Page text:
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Food Sensitivity vs. Food Allergies

Posted: November 28, 2012
By: Dr. Drew Rubin
Last week we discussed the signs and symptoms of food allergies, along with their rising incidence.  Today, our discussion shifts to food sensitivities.  The major confusion around food sensitivities comes from the fact that while similar to an allergy, they are actually a different entity.  Make no mistake, however - they can be just as harmful if not monitored and controlled.

What is a food sensitivity?
A food sensitivity is actually a broad term that encompasses both food allergies AND food intolerances.  This means that someone can not be allergic to a food but still be sensitive to it.  Intolerance does NOT trigger an immune response, meaning it is not detected during traditional food allergy testing.  An allergic response is triggered by a protein, while an intolerance results from some other incompatibility between a food and an individual's digestive system.  One intolerance many people are familiar with is lactose intolerance - a situation where a person does not produce the enzymes necessary to break down the sugar lactose found in dairy products.

What are some symptoms associated with food intolerance/sensitivity?

Aside from those reactions mentioned in response to food allergy other symptoms a person with a food sensitivity may experience are as follows:
  • Dizziness
  • Sinus conditions
  • Runny/stuffed nose
  • Digestive issues
  • Brain Fog
  • Poor Memory
  • Learning Disorders
  • Eczema
  • Asthma
  • Headache
  • ADHD
and many more!

What are some common foods to which people are sensitive?
Up to 90% of food sensitivities are caused by the following foods: celery, cereals with gluten, crustaceans, eggs, fish, milk, mollusks, mustard, nuts, peanuts, sesame seeds, soy, and sulfites.  This is far from a complete list of foods that can trigger sensitivities, so it is important to be aware of what you and your children are consuming.  It is also important to know that sensitivities may occur in response to the chemicals in the air, water, and on our food as well.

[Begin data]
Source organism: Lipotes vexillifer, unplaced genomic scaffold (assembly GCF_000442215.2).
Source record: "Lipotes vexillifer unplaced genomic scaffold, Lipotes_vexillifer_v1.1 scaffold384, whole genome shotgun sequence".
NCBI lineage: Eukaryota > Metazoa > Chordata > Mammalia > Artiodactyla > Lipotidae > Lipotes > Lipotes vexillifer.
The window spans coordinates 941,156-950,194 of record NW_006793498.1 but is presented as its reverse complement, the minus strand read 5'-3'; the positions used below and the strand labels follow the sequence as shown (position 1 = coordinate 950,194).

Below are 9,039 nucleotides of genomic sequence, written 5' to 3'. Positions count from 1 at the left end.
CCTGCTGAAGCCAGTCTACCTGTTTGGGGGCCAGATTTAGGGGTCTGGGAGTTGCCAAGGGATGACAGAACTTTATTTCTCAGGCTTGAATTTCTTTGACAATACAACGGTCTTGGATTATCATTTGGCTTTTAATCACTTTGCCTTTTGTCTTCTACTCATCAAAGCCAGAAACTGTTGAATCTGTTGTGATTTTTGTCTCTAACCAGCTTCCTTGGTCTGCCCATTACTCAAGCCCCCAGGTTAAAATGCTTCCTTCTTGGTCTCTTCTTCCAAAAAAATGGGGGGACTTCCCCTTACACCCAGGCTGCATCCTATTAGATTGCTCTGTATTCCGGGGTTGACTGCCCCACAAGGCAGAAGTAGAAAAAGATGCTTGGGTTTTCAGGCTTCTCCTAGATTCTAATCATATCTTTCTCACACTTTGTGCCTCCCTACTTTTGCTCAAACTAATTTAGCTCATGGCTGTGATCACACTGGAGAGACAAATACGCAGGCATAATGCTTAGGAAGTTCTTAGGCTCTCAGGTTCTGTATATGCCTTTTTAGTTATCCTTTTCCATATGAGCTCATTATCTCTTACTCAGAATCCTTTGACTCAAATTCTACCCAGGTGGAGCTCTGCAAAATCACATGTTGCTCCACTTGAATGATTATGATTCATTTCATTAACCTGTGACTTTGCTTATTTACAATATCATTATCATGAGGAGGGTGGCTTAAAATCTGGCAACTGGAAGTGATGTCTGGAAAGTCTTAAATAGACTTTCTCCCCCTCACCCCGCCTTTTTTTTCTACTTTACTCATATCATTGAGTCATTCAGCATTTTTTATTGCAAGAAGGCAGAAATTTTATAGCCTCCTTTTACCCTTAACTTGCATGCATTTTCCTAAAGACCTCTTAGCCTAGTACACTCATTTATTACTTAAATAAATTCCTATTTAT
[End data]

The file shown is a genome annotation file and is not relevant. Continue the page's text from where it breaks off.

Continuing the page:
What can I do about food sensitivity?
The most important thing you can do is be aware of the things you family is consuming.  If you suspect a sensitivity, eliminate that food from the diet for a minimum of three weeks and observe the way the you or your child feels or behaves.  If you have a clearer head and more energy with out the suspected food in your diet, odds are you are sensitive to it and should try to avoid it as much as possible.  As to chemical sensitivities, attempt to eat organic and opt for natural cleaning products whenever possible.  As always, we encourage those with sensitivities to supplement their routines with regular adjustments to keep the body functioning at it's highest level!  Rubin Family Chiropractic, as always, is here to help in any way possible...especially with those adjustments!

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